‘We live like pigs’

CityPress - - News - LUBA­BALO NGCUKANA luba­balo.ngcukana@city­press.co.za

Ten stu­dents shar­ing a room meant for two – that’s the sit­u­a­tion at Wal­ter Sisulu Univer­sity (WSU), where vi­o­lent protests against a crit­i­cal short­age of ac­com­mo­da­tion erupted this week.

The univer­sity’s main cam­pus in Mthatha was forced to close af­ter stu­dents al­legedly de­stroyed prop­erty and ran­sacked the cafe­te­ria in protest against the lack of stu­dent hous­ing.

In East Lon­don’s Buf­falo City Cam­pus, 51 protest­ing stu­dents were ar­rested and then re­leased on a warn­ing.

But the sit­u­a­tion at one of the univer­sity’s res­i­dences in the city, Wosley Court, shows how des­per­ate the need for stu­dent ac­com­mo­da­tion has be­come.

Wosley Court is one of many blocks of flats hous­ing WSU stu­dents around South­ern­wood, East Lon­don.

Stu­dents, who asked not to be named be­cause they were squat­ting there with friends against the univer­sity’s rules, said man­age­ment needed to ur­gently ad­dress the is­sue to avoid more protests.

“Our strike is very peace­ful so far. Maybe that is why man­age­ment is not tak­ing us se­ri­ously. I don’t know whether they want the same thing hap­pen­ing in Mthatha to hap­pen in all cam­puses be­fore they take us se­ri­ously. I mean, we are liv­ing like pigs,” said a 23year-old con­sumer sci­ence stu­dent who shares a room in Wosley Court with nine oth­ers.

The third-year stu­dent from Bizana shares a sin­gle bed with an­other fe­male stu­dent. Two oth­ers sleep on the other sin­gle bed, while six oth­ers share mat­tresses on the floor.

“It’s a mess,” she said, adding that she barely sleeps.

The small room con­tains two lock­ers and two desks.

“Now can you imag­ine, we are all ladies here and we don’t even have pri­vacy. We’re prac­ti­cally on top of each other. It is sum­mer. It is hot day and night. This whole thing is not hy­gienic, but we don’t have a choice,” she said.

“We do ev­ery­thing to­gether – even if you buy a ba­nana you have to share it with nine other peo­ple.”

A se­cond stu­dent shar­ing the same room said they found it im­pos­si­ble to study.

“You can’t do any­thing. It’s so un­com­fort­able. Some­times I feel like giv­ing up. It is so an­noy­ing and em­bar­rass­ing to live like this. I’m sure our par­ents think we live com­fort­ably, but we also don’t want to stress them,” said the 24-year old man­age­ment stu­dent from Ngcobo. An­other stu­dent and squat­ter at WSU’s Geral­dine res­i­dence said they slept six to a room meant for three.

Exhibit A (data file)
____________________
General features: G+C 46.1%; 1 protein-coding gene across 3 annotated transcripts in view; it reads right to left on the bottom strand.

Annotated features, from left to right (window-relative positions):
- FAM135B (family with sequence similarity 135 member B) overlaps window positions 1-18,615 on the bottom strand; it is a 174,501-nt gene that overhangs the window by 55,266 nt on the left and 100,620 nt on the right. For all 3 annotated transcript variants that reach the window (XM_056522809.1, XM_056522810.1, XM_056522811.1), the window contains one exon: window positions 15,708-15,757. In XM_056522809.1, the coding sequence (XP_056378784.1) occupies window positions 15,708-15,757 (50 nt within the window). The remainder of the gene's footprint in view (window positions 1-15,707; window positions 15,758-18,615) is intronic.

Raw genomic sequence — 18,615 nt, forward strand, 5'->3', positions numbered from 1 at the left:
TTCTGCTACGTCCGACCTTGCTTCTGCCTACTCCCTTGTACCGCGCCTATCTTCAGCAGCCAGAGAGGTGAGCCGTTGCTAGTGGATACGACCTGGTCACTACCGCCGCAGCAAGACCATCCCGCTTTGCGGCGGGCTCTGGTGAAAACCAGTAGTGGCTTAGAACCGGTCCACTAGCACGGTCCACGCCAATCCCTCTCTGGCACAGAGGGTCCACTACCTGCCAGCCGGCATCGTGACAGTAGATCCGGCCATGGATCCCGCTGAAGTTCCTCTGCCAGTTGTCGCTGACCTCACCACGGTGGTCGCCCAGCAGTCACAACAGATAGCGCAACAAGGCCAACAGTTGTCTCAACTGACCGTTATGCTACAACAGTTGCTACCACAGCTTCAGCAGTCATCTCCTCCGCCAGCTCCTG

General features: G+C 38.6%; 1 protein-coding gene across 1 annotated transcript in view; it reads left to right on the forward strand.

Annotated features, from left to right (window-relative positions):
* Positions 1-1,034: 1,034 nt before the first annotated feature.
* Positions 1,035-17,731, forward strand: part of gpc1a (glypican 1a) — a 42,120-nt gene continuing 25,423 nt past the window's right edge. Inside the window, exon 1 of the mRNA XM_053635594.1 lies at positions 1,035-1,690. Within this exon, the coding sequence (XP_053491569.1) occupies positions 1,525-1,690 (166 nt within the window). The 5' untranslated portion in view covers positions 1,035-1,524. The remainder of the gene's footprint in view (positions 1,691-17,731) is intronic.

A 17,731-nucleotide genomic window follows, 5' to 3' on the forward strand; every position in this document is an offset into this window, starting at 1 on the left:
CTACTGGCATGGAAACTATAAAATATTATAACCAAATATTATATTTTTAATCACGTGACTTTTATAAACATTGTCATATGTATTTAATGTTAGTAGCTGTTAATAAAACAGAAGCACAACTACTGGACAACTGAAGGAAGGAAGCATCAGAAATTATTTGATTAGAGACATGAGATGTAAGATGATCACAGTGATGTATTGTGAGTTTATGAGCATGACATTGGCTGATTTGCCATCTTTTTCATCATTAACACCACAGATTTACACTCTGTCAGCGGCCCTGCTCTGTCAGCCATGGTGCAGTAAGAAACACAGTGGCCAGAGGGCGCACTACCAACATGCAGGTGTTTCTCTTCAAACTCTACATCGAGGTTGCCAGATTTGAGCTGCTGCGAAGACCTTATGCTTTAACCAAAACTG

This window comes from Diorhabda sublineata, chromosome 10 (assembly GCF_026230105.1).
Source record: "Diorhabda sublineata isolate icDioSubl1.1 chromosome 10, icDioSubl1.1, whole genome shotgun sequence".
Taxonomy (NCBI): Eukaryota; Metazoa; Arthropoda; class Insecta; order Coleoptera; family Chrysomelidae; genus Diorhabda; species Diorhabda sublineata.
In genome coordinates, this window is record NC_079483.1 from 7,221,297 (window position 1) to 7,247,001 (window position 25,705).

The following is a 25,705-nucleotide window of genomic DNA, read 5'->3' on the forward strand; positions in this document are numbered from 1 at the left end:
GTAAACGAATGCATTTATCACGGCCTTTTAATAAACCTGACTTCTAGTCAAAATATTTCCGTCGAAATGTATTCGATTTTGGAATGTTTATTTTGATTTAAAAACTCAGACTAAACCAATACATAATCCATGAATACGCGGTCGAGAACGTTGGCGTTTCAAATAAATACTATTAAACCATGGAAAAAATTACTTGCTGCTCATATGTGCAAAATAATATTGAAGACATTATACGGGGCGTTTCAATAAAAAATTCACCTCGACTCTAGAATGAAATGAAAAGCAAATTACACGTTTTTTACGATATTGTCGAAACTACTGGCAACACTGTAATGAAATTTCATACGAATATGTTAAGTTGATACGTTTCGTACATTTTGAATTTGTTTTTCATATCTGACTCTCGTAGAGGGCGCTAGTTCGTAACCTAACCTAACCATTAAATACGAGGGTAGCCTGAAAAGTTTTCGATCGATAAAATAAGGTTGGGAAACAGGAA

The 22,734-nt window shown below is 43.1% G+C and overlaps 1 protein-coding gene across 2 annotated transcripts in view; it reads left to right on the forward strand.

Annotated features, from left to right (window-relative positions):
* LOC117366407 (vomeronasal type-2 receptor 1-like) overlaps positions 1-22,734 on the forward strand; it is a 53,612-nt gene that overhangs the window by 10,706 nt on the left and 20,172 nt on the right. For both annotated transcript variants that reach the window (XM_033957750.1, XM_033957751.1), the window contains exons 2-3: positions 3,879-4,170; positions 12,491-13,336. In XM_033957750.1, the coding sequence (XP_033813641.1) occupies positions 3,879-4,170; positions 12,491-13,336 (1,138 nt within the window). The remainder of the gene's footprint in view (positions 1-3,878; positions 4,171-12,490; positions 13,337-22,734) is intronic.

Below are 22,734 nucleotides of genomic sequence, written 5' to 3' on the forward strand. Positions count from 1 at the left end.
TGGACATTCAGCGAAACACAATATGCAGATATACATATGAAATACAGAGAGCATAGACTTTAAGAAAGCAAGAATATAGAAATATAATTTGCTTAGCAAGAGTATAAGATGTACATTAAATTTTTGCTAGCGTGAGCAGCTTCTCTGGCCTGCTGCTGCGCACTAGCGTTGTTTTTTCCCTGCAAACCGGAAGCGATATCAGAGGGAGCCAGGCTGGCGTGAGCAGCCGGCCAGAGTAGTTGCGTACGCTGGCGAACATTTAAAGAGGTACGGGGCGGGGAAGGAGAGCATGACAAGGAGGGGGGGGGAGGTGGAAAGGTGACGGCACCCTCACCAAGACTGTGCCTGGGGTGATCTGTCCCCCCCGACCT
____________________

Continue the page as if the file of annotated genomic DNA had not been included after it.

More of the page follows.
A small busi­ness man­age­ment se­cond-year stu­dent from Mthatha said there were 10 peo­ple shar­ing his room meant for two at WSU’s Jacaranda res­i­dence in South­ern­wood.

He said he found it hard to fo­cus on his books and the protests were a bless­ing in dis­guise.

Mean­while, a third-year stu­dent in Wind­ham res­i­dence said they slept 12 in a room meant for two.

“It’s bad. You get al­ler­gies. You are ex­posed to in­fec­tions and all sorts of things. They need to fix this. It is un­hy­gienic and in­hu­mane,” said the 25-yearold man­age­ment stu­dent from Mount Frere.

WSU spokesper­son Yonela Tuk­wayo said they dis­cour­aged squat­ting by stu­dents be­cause this was il­le­gal and strained build­ing in­fra­struc­ture.

“We are aware that things like squat­ting ex­ist, but it is al­ways dif­fi­cult to con­trol. When we do find that hap­pen­ing, we don’t have a choice but to evict those stu­dents.

“If, for in­stance, a build­ing is sup­posed to ac­com­mo­date 50 stu­dents but due to over­crowd­ing you end up with 200 peo­ple, the in­fra­struc­ture of that build­ing will have a lot of pres­sure put on it. So we dis­cour­age squat­ting.”

Tuk­wayo said the prob­lem of univer­sity over­crowd­ing was not unique to WSU, and their long-term so­lu­tion was to build more res­i­dences.

Due to the lack of ac­com­mo­da­tion, the univer­sity turns down more stu­dents than it can ac­com­mo­date.

“In Mthatha, for ex­am­ple, where we are able to ac­com­mo­date 5 000, we would be turn­ing away an­other 5 000 peo­ple.”

Tuk­wayo said classes were ex­pected to re­sume to­mor­row.

st“Our rike is very

peace­ful so far. Maybe that is why man­age­ment is not tak­ing us se­ri­ously. I don’t know whether they want the same thing hap­pen­ing in Mthatha to hap­pen

in all cam­puses be­fore they take us se­ri­ously. I mean, we

are liv­ing like pigs

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